Friday, November 1, 2013
Buying Books without Breaking the Bank
I promise I will post a book review soon. But, first, I wanted to talk a little bit about building a child's library without breaking the bank. Walk into Barnes & Noble, and it's easy to think that you need to have a whole lot of money to have bookshelves that are as packed as ours. That's not true at all. As a matter of fact, the only time I buy books at full price are for gifts--for my kids, and especially for other people's kids. So, how can you afford a brimming bookcase?
Used bookstores are awesome for children's books. We have a local chain called The Used Book Superstore. It lives up to the name. They take over locations where failed big box stores were. Our favorite one was once a CompUSA, for an idea of scale. Most books there were donations, and the profit goes to charity. Pretty much all of the children's books are priced under $3.99, with the vast majority at the $1.29 price point. But, here's the great part--each month, different colored tags receive different discounts. Two colors will be full-price, one 20% off, one 40% off, and one 60% off. If you find titles you want with the magical 60% color, you can walk away with a $0.52 book. That's awesome. But, even $2.99 for a good hardcover isn't bad.
We are avid yard/garage salers. At this point, we pretty much only look for books--for ourselves and the kids. (Although Jay went through a huge puzzle phase this summer, and those were also awesome to buy at yard sales, for 25 or 50 cents a piece.) At yard sales, we often pick up kids' books for 25 or 50 cents. These books usually have only had one home, so they are often in good condition. We always check for "artwork" done by a previous owner--no one wants a scribbled-upon book, even for a quarter.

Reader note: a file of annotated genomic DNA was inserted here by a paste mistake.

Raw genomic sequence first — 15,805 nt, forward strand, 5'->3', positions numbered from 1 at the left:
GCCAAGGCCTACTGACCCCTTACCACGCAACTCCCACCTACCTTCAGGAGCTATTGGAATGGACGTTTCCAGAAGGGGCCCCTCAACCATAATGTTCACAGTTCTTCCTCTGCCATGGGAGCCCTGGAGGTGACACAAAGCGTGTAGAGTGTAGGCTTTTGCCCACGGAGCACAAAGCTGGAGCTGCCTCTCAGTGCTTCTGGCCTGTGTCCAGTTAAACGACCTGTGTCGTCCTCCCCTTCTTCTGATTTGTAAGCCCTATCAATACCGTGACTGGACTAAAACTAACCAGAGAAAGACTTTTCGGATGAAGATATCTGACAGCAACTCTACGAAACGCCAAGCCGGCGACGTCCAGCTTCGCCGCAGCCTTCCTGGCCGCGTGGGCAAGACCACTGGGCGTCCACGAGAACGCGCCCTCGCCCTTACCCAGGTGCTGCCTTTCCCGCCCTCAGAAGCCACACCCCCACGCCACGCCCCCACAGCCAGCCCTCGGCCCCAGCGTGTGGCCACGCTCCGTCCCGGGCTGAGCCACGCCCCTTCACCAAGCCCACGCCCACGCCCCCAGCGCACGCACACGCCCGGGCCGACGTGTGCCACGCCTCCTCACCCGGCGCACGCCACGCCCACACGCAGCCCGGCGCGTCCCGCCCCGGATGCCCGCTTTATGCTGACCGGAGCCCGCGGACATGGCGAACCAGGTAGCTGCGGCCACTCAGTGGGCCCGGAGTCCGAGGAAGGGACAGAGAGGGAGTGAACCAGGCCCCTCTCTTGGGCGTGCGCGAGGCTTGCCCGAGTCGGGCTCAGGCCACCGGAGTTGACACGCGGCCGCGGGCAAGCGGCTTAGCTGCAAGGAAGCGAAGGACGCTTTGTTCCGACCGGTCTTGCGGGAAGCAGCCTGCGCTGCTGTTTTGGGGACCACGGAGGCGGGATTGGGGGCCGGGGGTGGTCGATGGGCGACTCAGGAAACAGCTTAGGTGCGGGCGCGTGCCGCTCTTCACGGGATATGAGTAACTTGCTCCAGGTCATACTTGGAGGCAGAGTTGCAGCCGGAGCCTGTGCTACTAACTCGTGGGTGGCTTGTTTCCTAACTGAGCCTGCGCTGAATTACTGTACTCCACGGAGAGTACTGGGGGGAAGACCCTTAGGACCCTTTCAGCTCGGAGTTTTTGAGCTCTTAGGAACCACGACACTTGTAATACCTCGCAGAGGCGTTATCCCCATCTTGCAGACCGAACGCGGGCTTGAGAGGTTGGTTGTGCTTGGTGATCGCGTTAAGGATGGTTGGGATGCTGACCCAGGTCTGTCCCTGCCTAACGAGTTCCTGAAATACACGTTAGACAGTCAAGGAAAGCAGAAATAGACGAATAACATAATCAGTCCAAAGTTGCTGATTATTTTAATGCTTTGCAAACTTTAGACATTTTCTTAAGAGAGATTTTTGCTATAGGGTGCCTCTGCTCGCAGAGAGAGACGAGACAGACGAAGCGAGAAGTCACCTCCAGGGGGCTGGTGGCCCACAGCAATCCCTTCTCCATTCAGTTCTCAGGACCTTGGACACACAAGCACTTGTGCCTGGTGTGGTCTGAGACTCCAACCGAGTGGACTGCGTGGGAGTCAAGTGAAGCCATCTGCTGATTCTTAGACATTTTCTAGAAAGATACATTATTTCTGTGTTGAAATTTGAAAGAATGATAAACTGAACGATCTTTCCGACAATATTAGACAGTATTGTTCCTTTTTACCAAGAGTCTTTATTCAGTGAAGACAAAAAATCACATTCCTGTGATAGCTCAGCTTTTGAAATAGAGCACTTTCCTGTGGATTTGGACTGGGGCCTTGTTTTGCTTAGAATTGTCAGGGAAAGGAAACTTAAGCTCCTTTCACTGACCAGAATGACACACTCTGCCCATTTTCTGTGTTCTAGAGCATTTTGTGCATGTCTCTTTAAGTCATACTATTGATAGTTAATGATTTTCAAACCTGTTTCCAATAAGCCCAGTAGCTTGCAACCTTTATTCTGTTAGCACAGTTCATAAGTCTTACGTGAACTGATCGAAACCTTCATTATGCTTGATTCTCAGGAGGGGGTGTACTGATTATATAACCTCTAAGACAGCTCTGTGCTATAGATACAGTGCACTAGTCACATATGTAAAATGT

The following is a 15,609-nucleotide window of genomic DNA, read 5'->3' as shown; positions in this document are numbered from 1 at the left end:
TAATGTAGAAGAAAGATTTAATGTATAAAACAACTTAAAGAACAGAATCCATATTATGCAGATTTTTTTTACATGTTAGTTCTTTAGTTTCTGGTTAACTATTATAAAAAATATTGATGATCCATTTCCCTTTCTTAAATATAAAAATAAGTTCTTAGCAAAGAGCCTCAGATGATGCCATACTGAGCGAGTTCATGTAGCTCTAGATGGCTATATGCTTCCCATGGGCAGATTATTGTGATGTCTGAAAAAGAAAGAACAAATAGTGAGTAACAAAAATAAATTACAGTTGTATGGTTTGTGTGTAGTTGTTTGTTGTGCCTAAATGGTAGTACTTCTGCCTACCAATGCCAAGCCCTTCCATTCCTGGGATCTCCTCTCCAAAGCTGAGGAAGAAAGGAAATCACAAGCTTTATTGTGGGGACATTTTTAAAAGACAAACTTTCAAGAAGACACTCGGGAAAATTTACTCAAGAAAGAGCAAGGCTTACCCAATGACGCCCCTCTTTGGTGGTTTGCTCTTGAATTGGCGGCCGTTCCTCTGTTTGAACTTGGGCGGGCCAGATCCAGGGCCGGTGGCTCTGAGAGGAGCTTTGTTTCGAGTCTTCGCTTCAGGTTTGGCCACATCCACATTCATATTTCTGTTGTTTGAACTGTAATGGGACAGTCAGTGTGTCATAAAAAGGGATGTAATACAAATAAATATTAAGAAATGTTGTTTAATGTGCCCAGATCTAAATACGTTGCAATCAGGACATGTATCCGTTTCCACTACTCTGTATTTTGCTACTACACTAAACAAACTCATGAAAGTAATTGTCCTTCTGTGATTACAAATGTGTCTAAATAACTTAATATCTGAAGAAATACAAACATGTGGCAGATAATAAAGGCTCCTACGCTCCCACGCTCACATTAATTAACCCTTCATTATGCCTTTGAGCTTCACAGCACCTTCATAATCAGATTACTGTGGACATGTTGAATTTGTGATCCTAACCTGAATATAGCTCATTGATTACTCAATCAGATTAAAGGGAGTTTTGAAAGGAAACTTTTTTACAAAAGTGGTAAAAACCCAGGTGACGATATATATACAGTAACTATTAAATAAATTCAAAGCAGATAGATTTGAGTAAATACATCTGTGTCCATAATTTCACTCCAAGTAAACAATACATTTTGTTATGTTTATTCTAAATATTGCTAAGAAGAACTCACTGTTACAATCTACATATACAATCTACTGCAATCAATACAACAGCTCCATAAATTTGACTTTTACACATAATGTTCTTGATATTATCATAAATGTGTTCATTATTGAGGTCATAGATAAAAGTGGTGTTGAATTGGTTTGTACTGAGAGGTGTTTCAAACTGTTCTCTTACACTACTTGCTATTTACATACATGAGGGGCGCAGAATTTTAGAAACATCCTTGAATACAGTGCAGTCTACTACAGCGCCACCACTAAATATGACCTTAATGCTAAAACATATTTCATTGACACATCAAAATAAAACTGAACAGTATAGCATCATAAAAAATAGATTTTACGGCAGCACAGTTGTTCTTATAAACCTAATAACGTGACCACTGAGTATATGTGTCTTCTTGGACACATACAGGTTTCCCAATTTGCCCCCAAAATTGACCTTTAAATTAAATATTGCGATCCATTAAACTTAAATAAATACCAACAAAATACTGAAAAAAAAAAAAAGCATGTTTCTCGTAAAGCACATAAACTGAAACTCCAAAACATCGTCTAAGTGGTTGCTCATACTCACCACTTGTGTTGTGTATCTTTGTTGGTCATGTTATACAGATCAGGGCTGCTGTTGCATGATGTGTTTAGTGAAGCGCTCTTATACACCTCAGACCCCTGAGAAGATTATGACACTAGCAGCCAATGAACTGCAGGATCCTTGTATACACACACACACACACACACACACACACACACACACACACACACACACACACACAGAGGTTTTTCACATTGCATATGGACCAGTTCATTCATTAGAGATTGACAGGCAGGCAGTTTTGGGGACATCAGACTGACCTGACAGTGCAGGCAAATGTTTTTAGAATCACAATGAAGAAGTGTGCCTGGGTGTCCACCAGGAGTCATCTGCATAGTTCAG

Also, don't forget your local library. We go twice a week--once for Jay's story time, and once for Kay's. We have taken out some real gems--books so good that we take them out over and over again, until I finally feel guilty that other kids are not having the chance to read them, so I finally buy them (often as gifts for birthdays and holidays). Use your library. And use your librarian--they are treasures, full of great recommendations. I cannot say enough wonderful things about our children's room librarians--they are three of my favorite people in my community.
To keep myself organized, I have an awesome app called Journals on my phone. I keep my running "want list" of children's books there, so I can access it anywhere. These include books I have read great reviews of, books recommended by friends, books Jay has loved in his preschool classroom, and books my kids have loved from the library. Of course, I am always apt to buy off-list when I find a great book that strikes my fancy...and that happens far more than I like to admit.